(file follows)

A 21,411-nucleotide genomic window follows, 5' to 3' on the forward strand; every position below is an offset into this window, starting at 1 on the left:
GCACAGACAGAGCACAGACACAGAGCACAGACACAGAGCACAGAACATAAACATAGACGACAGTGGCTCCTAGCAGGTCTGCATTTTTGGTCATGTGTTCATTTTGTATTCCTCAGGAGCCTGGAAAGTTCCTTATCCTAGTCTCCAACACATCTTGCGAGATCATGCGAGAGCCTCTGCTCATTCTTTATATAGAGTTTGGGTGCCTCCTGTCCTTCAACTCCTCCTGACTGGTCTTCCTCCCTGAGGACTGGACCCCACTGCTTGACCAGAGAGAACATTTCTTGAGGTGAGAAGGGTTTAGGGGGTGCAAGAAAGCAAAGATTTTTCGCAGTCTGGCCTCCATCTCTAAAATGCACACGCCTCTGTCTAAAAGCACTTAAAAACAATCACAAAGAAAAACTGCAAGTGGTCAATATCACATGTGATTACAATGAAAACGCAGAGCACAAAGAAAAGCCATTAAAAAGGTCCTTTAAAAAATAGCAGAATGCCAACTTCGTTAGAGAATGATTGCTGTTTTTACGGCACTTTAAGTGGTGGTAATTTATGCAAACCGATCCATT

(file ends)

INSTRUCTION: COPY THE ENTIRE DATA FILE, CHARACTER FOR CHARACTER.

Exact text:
A 21,411-nucleotide genomic window follows, 5' to 3' on the forward strand; every position below is an offset into this window, starting at 1 on the left:
GCACAGACAGAGCACAGACACAGAGCACAGACACAGAGCACAGAACATAAACATAGACGACAGTGGCTCCTAGCAGGTCTGCATTTTTGGTCATGTGTTCATTTTGTATTCCTCAGGAGCCTGGAAAGTTCCTTATCCTAGTCTCCAACACATCTTGCGAGATCATGCGAGAGCCTCTGCTCATTCTTTATATAGAGTTTGGGTGCCTCCTGTCCTTCAACTCCTCCTGACTGGTCTTCCTCCCTGAGGACTGGACCCCACTGCTTGACCAGAGAGAACATTTCTTGAGGTGAGAAGGGTTTAGGGGGTGCAAGAAAGCAAAGATTTTTCGCAGTCTGGCCTCCATCTCTAAAATGCACACGCCTCTGTCTAAAAGCACTTAAAAACAATCACAAAGAAAAACTGCAAGTGGTCAATATCACATGTGATTACAATGAAAACGCAGAGCACAAAGAAAAGCCATTAAAAAGGTCCTTTAAAAAATAGCAGAATGCCAACTTCGTTAGAGAATGATTGCTGTTTTTACGGCACTTTAAGTGGTGGTAATTTATGCAAACCGATCCATT